The spherical particles may be made by a suspension process wherein the water is a continuous phase serving as a heat transfer medium and the polymerization is carried out in monomer droplets. In a suspension process, the viscosity change during polymer conversion is very small; therefore, the heat transfer is very efficient. The agitation speed, and composition and level of suspending agent are critical factors in determining the particle size distribution. The typical particle size from suspension is about 10-1000 microns. More detailed information about the suspension process can be found in U.S. Pat. No. 5,705,580, EP 0,683,182-A2, and EP 0,774,471-A1.

The thermoplastic matrix used in the particle layer has a refractive index differing by greater than 0.001 units compared to the refractive index of the particles being used. Suitable thermoplastics include polycarbonate (PC), polyethylene terephthalate—glycol modified (PETG), polyvinyl chloride (PVC), impact modified PVC, polyesters (PET, PBT, APET, etc.), styrene acrylonitrile (SAN), acrylonitrile-acrylate copolymer, acrylonitrile-methyl methacrylate copolymer, methyl methacrylate-styrene copolymer, methacrylate-butadiene-styrene terpolymer, acrylonitrile-styrene-acrylate (ASA) terpolymer, acrylonitrile butadiene styrene (ABS) terpolymer, polystyrene (PS), high impact polystyrene (HIPS), polyolefins, impact modified polyolefins, polycyclo-hexylethylene, cyclic olefin copolymer (COC), polyvinylidene fluoride (PVdF), PVdF-acrylic copolymers, imidized acrylic polymer, acrylic polymers, impact modified acrylic polymers, etc., or mixtures thereof.

The term “acrylic polymer(s)” as used herein means:

    • 1. alkyl methacrylate homo polymers,
    • 2. copolymers of alkyl methacrylates with other alkyl methacrylates or alkyl acrylates or other ethylenically unsaturated monomers,
    • 3. alkyl acrylate homo polymers, and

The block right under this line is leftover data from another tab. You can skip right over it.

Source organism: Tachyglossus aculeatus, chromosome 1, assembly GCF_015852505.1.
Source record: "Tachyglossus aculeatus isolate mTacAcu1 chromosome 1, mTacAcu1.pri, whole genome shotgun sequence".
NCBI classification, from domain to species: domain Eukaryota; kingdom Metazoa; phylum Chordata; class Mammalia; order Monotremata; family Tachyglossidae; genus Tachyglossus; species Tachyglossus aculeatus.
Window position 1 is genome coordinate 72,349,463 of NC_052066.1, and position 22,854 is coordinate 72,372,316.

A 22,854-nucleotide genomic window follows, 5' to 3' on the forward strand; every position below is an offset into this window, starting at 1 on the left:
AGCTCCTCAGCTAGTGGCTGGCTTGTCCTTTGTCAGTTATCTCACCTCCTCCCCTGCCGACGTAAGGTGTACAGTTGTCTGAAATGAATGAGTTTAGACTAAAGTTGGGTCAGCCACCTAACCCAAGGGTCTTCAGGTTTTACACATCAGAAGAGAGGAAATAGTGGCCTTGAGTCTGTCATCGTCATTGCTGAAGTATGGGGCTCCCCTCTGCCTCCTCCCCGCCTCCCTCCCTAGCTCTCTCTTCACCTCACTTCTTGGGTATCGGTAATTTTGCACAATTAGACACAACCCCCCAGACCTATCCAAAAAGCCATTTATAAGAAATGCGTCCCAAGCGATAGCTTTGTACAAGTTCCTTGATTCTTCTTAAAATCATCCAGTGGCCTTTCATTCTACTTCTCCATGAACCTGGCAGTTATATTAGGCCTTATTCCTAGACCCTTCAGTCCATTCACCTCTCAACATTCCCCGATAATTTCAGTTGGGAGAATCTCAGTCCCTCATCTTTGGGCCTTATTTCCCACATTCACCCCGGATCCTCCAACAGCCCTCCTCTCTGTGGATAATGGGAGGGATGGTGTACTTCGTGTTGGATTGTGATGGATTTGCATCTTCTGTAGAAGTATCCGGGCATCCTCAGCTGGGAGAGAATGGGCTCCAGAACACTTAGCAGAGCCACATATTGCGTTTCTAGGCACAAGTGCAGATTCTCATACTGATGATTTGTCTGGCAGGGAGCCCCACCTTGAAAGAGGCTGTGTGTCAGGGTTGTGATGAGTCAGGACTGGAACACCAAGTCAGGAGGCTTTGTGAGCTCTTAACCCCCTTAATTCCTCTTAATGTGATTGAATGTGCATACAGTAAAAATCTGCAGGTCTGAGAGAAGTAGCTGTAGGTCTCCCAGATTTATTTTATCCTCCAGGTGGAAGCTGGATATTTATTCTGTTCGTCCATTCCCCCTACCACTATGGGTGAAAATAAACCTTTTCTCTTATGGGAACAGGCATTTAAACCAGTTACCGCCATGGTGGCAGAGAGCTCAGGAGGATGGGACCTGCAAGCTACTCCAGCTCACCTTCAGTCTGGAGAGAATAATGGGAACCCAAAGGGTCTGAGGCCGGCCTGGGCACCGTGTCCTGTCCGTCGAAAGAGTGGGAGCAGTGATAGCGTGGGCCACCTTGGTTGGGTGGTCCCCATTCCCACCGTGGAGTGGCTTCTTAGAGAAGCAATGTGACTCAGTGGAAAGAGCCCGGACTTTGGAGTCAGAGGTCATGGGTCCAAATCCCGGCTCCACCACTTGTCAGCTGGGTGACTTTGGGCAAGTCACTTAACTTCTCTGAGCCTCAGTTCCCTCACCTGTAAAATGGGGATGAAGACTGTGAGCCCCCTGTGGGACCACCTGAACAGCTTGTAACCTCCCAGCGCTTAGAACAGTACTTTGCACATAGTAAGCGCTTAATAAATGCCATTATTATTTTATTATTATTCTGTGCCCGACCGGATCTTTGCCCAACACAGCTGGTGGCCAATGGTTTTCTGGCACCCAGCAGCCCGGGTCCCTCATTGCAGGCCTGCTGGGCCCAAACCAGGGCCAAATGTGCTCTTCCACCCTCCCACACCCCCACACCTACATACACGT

• 4. copolymers of alkyl acrylates with other alkyl acrylates or alkyl methacrylates or other ethylenically unsaturated monomers.

The alkyl group can be from 1-18 carbon atoms, preferably 1-4 carbon atoms. Preferred are polymethyl methacrylate based matrix and copolymers of methyl methacrylate with from about 0.1%-40% alkyl acrylates, wherein the alkyl contains 1-4 carbon atoms, alkyl acrylic acids wherein alkyl contains 1-18 carbon atoms.

Preferably the thermoplastic matrix material is acrylic and comprises a polymer or copolymer of methyl methacrylate (MMA); typical copolymers include 60-99% MMA and 1-40%, preferably 1-25%, of (C1-C10) alkyl acrylates, such as methyl acrylate (MA) and ethyl acrylate (EA). Suitable commercially available poly (methyl methacrylate) type thermoplastic matrix materials include is Plexiglas® V(825), V(825) HID, V(046), V(045), V(052), V(920), etc.

More preferably, the matrix is 90-98% MMA and 2-10% EA, most preferred, is about 95-97% MMA and about 3-5% EA.

The polymer matrix is conveniently prepared by conventional cell casting or melt extrusion processes and is typically provided in particulate form. In addition, thermoplastic matrix materials may be prepared by a conventional bulk process (for example, a continuous flow stirred tank reactor (CFSTR process), solution, suspension or emulsion polymerization techniques, in which case conventional isolation processes used to recover the polymer in particulate form include, for example, filtration, coagulation and spray drying.

The matrix may also include other modifiers or additives which are well known in the art. For example, the composition may contain colorants, impact modifiers, external lubricants, antioxidants, flame retardants or the like. If desired, ultraviolet stabilizers, thermal stabilizers, flow aids, and anti-static agents may also be added.

The preferred materials used to produce the bead and matrix have a refractive index of 1.46-1.59, when measured in conformance with ASTM D 542. However, in order to achieve the desired high haze or hiding power characteristics, the bead and matrix in the plastic sheet of the present invention must have refractive indices differing by greater than 0.001 units of each other, preferably differing by greater than 0.002 units, when measured in conformance with ASTM D 542.